Israel’s political prisoner becomes an adminstrative detainee.

Read this entry from Facebook on Mohammed Othman, how he is a politcal prisoner of Israel because of his peaceful efforts to encourage divestment, sanctions and boycott against Israel to pressure it to ease oppression of Gaza.  Before I paste in what was written about him, I’d like to point out that yes, I know there are political prisoners in Iran and in other parts of the world.  Why don’t I write about them and give them equal face time instead of being a “one trick pony?”  The reason I harp on Israel and the US is because, our media does not do it’s job in reporting on this sort of thing.  Anyone heard of Mohammed Othman from the US press?  Anyone heard of political prisoners in Iran from the US press?  Need I say any more?

I also write of Israel’s political prisoners rather than Iran’s political prisoners because, the US supports Israel massively with economic, military and moral support.  We do this while ignoring Israel’s massive human rights violations and murders.  Now for the news on Othman:

[Ramallah, 24 November 2009] On 23 November 2009, after 61 days 
of detention for the purpose of interrogation by Israeli Security 
Agency officers, human rights defender Mohammad Othman received 
his first administrative detention order. The administrative 
detention order is set for a three month period, during which 
time Mohammad will be held without charge or trial. The judicial 
review of the order is scheduled to take place on 25 November 
at the Military Court of Administrative Detainees in Ofer 
Military Base, near the West Bank city of Ramallah.

IMG_0119 (2)The administrative detention order against 
Mohammad comes just one day after a hearing on 22 November 
2009 at the Military Court of Appeals ended Mohammad’s 
interrogation period. In the Appeals Court hearing, the 
judge decided to release Mohammad because no measurable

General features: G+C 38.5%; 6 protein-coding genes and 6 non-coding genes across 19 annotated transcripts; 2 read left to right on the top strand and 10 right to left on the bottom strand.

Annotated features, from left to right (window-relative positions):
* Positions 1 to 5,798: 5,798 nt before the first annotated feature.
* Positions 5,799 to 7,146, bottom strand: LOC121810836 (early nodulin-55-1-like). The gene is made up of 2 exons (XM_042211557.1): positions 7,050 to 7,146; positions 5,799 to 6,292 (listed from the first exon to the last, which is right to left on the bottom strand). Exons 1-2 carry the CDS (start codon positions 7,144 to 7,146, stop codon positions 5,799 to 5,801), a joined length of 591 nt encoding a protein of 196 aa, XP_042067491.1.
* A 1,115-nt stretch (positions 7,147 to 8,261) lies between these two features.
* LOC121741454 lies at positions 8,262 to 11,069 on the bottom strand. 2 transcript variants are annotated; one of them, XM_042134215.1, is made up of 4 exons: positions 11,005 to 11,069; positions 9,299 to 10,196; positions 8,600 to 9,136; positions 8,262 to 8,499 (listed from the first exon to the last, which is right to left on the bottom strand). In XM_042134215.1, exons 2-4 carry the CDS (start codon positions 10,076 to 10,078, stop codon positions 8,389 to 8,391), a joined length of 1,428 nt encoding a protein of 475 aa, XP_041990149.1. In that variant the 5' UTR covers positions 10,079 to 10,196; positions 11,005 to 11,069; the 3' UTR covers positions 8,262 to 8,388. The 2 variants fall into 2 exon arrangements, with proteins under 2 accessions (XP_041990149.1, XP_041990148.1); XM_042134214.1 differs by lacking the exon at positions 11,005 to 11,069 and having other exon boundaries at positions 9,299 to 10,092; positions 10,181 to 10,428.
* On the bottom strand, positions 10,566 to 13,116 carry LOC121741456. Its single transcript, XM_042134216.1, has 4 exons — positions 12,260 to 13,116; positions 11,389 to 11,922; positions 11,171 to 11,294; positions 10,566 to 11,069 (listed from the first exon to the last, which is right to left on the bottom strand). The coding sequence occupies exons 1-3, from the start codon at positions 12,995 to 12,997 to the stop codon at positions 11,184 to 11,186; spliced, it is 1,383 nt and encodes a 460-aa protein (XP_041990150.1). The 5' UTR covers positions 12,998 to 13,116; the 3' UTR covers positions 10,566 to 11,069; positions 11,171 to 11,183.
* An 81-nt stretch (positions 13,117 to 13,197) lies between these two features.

progress had been made during the two months he had been 
held in interrogation, no external evidence had been 
brought to the attention of the court and the military 
prosecution had been unable to formulate substantiated 
allegations or charges against him. The Appeals Court 
judge thus accepted Addameer’s appeal against the seventh 
extension of Mohammad’s detention, which had taken place 
five days earlier. At the same time, the judge ordered 
Mohammad’s release on 10,000 NIS bail (about $2,500 USD) 
and with the conditions that he not travel outside the 
occupied Palestinian territory, and that he regularly 
reports to the Israeli police. However, the military 
judge also gave the military prosecutor 24 hours to issue 
an administrative detention order against Mohammad, and 
remanded Mohammad to detention during this period. At 
6:30 p.m. on 23 November 2009, Addameer confirmed with 
the Israeli Security Agency that an administrative 
detention order had been issued against Mohammad, and 
that he would not be released.

Mohammad Othman, a long-time human rights defender and 
activist with the “Grassroots Stop the Wall Campaign”, 
was arrested at the Allenby Bridge Crossing between 
Jordan and the West Bank. On the day of his arrest, 
22 September 2009, Mohammad was on his way back to 
Ramallah from an advocacy tour in Norway where he 
had been engaged in a number of speaking events.

Addameer is alarmed by reports from Mohammad that 
he was repeatedly threatened with administrative 
detention during his two-month long interrogation 
period. Addameer believes that with these repeated 
threats, the Israeli interrogation police aimed to 
coerce Mohammad into giving a false confession to 
crimes he did not commit. Most recently, on 19 
November, after Mohammad was transferred back to